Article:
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Information and Resource Kit


May 1998 - The MULTILATERAL AGREEMENT ON INVESTMENT being negotiated since 1995 in Paris by the 29 member nations of the Organization for Economic Cooperation and Development was to be ready for ratification in April 1998. As of 28 April 1998, that goal has been extended by the negotiators. The Agreement is intended to remove obstacles to international investment among its signatories by eliminating investor (corporate) performance requirements and discriminatory treatment of investors by host nations. It incorporates a powerful dispute resolution system which would allow any investor to sue the government of its host nation if it considers laws or regulations to be discriminatory and detrimental to immediate or projected profits. The Agreement would therefore disable regional development and national measures to protect the well-being of people, create employment, safeguard small business, conserve resources and protect the environment. Once signed, the MAI cannot be denounced for five years. Investments under the MAI would remain protected for a further fifteen years.

The parties negotiating the MAI represent corporate interests exclusively. Consequently the MAI is a matter of great concern to organizations dedicated to protecting democracy, human rights and the environment. Non-governmental organizations (NGOs) from around the world have united in opposition to the MAI and to the forces behind globalization which it epitomizes.

The draft text of the MAI was first released to the public in October 1997. In November 1997, the Canadian government held public hearings on the MAI in Ottawa before a Sub-committee of the Standing Committee on International Trade and Investment. The resulting Parliamentary report and recommendations, the May 1997 Draft Working Text of the MAI and Canada's Current Draft MAI Reservations are now available on the Parliamentary website / Internet Parliamentaire.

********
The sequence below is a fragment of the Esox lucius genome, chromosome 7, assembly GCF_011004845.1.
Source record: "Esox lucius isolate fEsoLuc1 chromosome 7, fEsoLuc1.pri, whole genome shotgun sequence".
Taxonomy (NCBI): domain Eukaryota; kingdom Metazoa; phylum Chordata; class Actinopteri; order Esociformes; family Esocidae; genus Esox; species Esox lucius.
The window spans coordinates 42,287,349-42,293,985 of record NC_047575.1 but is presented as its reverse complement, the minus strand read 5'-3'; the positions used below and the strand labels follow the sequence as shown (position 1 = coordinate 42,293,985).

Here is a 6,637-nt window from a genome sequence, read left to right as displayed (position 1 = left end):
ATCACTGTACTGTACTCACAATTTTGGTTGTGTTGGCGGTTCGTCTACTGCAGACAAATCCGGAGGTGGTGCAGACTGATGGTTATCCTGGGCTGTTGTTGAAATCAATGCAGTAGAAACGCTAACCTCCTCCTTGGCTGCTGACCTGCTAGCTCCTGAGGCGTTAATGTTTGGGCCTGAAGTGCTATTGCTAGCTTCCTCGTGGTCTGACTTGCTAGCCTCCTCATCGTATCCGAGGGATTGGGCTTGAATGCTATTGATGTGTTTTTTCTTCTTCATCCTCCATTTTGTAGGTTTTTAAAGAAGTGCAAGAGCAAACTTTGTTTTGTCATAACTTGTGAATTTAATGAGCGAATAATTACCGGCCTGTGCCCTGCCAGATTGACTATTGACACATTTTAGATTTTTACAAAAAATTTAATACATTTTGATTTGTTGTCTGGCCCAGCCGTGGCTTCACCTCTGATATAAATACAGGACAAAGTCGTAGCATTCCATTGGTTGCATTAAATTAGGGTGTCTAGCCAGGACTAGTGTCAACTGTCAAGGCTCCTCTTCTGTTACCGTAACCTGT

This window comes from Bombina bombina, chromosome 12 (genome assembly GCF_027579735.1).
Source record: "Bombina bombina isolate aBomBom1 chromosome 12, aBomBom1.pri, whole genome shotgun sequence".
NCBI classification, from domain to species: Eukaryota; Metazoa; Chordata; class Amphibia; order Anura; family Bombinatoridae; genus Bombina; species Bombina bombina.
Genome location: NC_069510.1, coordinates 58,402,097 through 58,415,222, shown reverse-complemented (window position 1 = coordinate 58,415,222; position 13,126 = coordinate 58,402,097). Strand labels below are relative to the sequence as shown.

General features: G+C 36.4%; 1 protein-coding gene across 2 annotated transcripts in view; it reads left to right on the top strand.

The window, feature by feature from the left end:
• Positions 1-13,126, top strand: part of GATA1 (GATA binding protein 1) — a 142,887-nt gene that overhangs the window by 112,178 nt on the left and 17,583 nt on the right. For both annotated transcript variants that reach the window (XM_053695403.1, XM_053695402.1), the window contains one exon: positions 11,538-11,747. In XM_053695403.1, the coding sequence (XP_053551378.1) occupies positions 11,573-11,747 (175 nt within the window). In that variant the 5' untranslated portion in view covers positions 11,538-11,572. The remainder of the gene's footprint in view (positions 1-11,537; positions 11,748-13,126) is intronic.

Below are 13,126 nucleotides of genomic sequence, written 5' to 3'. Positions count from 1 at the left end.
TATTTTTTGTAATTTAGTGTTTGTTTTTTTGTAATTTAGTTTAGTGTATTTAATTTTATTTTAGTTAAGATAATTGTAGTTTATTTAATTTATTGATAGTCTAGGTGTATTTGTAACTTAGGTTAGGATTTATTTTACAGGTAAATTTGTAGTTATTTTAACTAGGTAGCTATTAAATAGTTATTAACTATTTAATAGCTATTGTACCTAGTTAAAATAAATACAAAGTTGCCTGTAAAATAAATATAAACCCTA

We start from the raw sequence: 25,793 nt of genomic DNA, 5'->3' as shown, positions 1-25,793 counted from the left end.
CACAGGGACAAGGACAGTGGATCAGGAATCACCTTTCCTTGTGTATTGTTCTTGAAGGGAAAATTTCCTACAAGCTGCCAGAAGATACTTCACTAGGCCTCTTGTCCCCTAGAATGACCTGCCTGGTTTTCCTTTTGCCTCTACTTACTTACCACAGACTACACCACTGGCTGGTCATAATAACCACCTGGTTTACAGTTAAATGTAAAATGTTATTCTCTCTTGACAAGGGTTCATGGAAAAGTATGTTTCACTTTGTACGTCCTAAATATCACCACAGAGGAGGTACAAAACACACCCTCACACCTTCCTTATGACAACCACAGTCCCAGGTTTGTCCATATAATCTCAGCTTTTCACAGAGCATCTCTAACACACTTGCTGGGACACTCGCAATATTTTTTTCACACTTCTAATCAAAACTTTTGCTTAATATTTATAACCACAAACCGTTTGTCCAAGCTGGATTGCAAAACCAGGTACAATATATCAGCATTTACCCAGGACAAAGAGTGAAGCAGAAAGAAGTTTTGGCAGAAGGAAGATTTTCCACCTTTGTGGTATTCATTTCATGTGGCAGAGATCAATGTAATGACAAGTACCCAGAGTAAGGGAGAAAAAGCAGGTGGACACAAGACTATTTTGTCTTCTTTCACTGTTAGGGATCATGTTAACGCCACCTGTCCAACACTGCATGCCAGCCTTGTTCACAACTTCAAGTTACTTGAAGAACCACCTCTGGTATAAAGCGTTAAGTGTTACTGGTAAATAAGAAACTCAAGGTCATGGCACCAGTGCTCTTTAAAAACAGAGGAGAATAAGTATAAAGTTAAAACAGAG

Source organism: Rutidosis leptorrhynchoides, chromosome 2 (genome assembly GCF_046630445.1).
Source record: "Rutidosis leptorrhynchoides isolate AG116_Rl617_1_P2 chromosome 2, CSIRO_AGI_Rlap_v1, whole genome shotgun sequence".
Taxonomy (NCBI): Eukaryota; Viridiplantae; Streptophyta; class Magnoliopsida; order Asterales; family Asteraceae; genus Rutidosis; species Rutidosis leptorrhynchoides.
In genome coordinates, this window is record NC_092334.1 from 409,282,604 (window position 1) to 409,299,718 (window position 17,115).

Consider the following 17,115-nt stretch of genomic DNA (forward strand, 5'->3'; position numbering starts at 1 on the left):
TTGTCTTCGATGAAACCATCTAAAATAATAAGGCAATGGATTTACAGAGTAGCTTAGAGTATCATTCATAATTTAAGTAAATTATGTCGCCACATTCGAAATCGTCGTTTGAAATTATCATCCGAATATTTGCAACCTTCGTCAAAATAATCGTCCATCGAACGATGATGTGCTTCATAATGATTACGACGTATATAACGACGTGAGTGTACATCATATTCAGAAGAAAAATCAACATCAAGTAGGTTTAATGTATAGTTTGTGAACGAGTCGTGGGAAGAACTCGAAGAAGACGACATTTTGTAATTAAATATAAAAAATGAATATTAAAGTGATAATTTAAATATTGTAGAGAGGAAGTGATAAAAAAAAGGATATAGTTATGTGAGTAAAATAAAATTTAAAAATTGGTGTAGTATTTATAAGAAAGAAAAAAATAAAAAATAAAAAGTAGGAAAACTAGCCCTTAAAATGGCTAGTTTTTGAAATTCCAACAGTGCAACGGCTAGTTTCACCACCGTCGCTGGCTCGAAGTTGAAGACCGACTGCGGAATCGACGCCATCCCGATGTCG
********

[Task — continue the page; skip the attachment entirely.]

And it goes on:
In February 1998 an international coalition of NGOs launched a massive campaign against the MAI. In late March, representatives of the OECD stated that the treaty had stalled but that there was "unanimous political will for it." There has since been mention of moving negotiations to the World Trade Organization (WTO) and of incorporating the principles of the MAI in the Articles of Agreement of the International Monetary Fund (IMF), and in the Free Trade Area of the Americas (FTAA) agreement now being negotiated.

It is essential that the MAI and similar negotiations be brought out from behind closed doors and into public debate so that public interest groups and citizens may make informed contributions to the decision-making process. The MAI Information and Resource Kit is intended to breach the secrecy surrounding the MAI and aid people in convincing their elected representatives that the MAI and other trade liberalization agreements must be brought to the people. It consists of background information on the MAI in the form of published articles; sample letters intended as guides for writing to your elected representatives and the media; and the names and mailing addresses of North American media and all Congress persons (U.S.) and Members of Parliament (Canada). Also included is a list of references available on the internet, a flyer and a petition suitable for printing and photocopying.

Essential reading is the overview by Michelle Sforza-Roderick, Scott Nova, and Mark Weisbrot for the Preamble Collaborative, and an analysis by Tony Clarke of the Polaris Institute. Also of special interest is a summary of trade lawyer Barry Appleton's notes on Canada's proposed reservations to the MAI. A recent campaign, based on the principles of accountability by Henry McCandless and driven by the OPIRG-Carleton MAI-Not! Project, can be found below as well.


What is the MAI?

The Issues

In More Depth

How to be Heard

Where to Write

Some Tools

E-mail comments to tucker@direct.ca

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